Do grant applications stop us from becoming evil scientists?

I am a huge Joss Whedon fan. Pretty much anything he has written, I love. I even enjoyed Cabin in the Woods and I hate horror movies (especially those with zombies in them). Nowadays Joss Whedon’s work is pretty well known, and not just Buffy the Vampire Slayer and the Avengers, but some of his lesser known shows like Much Ado About Nothing and Dr Horrible’s Sing-A-Long Blog. One show that not many people know about though is Dollhouse, a TV show based on the idea that you can have your mind wiped of it’s personality and then imprinted with another personality of the client’s choosing. It raises interesting questions of personal choice and the nature of identity, but it also has some brilliant characters and one of them, Topher Brink, recently got me thinking. Topher is the resident ‘science guy’ and he is a genius, however he is seriously shaky in the morals department. During the course of the show, he makes a series of increasingly bad decisions, but none of them seem to be made from a malicious perspective – he simply doesn’t think about whether what he is doing is right or wrong, curiosity wins over morality every time.

Topher (played by the actor Fran Kurtz) looking remarkably calm (source: Wikipedia)

Topher (played by the actor Fran Kurtz) looking remarkably calm (source: Wikipedia)

The point in the show where this really starts to have negative repercussions for everyone (not just Topher or his immediate circle) is when the company he works for gives him unlimited funds to explore his ideas, with no-one holding him to account at all. The results are disastrous and only after does Topher realise that perhaps his unconfined curiosity is dangerous. This led me to think about other ‘evil scientists’ in literature. Now sure there are those who are just poor struggling scientists, who go through an industrial accident like falling into a vat of strangely coloured liquid with toxic properties (and you think they would stop keeping these vats just lying around), but more often than not they are either extremely wealthy themselves – or employed by someone extremely wealthy who encourages them to push their science as far as possible with no moral contraints. The one thing that I don’t ever remember seeing any of these scientists do is write a grant application. They don’t have to – either themselves or their sponsors are fabulously wealthy, so they don’t have to justify themselves.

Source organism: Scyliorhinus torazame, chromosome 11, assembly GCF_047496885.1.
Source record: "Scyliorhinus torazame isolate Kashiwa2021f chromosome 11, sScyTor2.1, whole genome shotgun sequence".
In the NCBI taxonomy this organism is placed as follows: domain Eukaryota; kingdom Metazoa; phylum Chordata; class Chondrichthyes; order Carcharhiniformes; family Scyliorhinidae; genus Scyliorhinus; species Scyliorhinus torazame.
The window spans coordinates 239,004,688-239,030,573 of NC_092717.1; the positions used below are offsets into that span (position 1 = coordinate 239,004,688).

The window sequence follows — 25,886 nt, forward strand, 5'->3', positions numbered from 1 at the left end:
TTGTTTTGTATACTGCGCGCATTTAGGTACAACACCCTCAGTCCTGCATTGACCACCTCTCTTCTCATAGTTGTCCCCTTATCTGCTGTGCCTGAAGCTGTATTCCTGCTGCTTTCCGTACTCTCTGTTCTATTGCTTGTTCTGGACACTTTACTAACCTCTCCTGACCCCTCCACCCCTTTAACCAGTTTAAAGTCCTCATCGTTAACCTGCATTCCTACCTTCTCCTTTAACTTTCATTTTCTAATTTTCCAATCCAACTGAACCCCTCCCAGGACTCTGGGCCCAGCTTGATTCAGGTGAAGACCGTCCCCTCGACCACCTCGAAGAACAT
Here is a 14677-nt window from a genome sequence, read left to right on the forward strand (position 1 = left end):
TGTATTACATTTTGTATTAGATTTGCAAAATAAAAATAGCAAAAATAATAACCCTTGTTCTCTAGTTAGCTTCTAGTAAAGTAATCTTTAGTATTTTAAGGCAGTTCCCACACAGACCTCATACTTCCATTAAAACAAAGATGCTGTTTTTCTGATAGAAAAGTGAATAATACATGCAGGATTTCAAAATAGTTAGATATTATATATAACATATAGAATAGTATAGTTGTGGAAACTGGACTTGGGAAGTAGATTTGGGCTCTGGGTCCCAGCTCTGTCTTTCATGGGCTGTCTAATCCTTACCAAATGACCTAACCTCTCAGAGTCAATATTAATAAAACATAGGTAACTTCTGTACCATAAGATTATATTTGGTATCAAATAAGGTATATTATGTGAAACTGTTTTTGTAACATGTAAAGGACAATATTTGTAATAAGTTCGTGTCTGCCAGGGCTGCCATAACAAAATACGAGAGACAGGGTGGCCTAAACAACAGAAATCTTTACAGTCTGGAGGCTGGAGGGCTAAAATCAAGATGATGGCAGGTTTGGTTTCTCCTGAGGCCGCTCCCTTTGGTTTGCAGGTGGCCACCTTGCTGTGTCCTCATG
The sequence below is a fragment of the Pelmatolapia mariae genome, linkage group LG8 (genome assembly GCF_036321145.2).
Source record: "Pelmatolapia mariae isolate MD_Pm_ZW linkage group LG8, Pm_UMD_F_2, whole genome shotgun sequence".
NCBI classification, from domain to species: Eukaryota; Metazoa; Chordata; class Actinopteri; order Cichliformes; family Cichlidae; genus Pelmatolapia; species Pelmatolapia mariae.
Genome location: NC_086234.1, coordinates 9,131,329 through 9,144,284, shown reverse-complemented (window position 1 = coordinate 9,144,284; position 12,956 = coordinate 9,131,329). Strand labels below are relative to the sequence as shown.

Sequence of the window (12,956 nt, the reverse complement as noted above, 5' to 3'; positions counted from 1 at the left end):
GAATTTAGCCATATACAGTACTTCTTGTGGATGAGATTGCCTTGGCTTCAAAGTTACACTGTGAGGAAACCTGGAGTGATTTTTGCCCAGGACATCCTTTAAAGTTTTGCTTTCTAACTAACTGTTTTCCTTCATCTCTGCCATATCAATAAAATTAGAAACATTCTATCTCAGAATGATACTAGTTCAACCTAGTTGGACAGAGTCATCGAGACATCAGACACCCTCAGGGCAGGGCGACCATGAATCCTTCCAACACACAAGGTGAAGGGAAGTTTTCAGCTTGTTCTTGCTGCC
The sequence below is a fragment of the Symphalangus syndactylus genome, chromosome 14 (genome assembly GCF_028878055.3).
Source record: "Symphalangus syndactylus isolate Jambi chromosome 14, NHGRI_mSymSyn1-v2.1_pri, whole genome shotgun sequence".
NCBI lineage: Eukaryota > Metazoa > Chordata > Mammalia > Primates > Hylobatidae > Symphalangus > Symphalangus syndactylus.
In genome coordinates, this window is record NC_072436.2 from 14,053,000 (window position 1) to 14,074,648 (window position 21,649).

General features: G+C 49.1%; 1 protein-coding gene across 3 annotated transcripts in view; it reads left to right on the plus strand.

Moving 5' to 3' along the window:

So I started to wonder – do grant applications stop us from becoming evil scientists?! Well lets start with the idea that if we were all given access to unlimited funds, most of would probably still exercise some moral restraint in what we chose to research. Personally I don’t want to invent mind control technology or a better chemical weapon. And even if I did, I have too little faith in human nature to do it. Heck I don’t even want to research how people accept an idea rather than gain understanding because I’m worried about that research being used to influence people in a way they wouldn’t necessarily choose (and ok I do kinda want to research it – it’s interesting! But I probably won’t – understanding is more interesting to me). I think the idea of grant applications stopping us from being evil scientists is not so much related to the ‘evil scientist’ concept as the ‘indifferent scientist’. That’s what Topher is – he’s not evil; he’s indifferent. Grant applications make us think about the uses of our research, the importance of the data to people other than our immediate peers. The positive and perhaps the negative repercussions of that research.

I think very few people actually have it in them to throw themselves fully to the dark side, but a lot of people have the propensity to ignore the plight of people different to them, or even to dismiss the concerns of those people as irrelevant. Making us write the grant applications makes us think of other reasons to do our research, or reasons to be cautious when doing it. In a way they are similar to ethical applications, but with a long range view. The big picture ethical implications of our research.

I would like to think that with unlimited funds I wouldn’t become an evil scientist, or even an indifferent one. But maybe that’s something we should think about more. After all, indifference can be the first step down the road to a future I’m not sure I wanted to be a part of.

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Communicating Contested Geoscience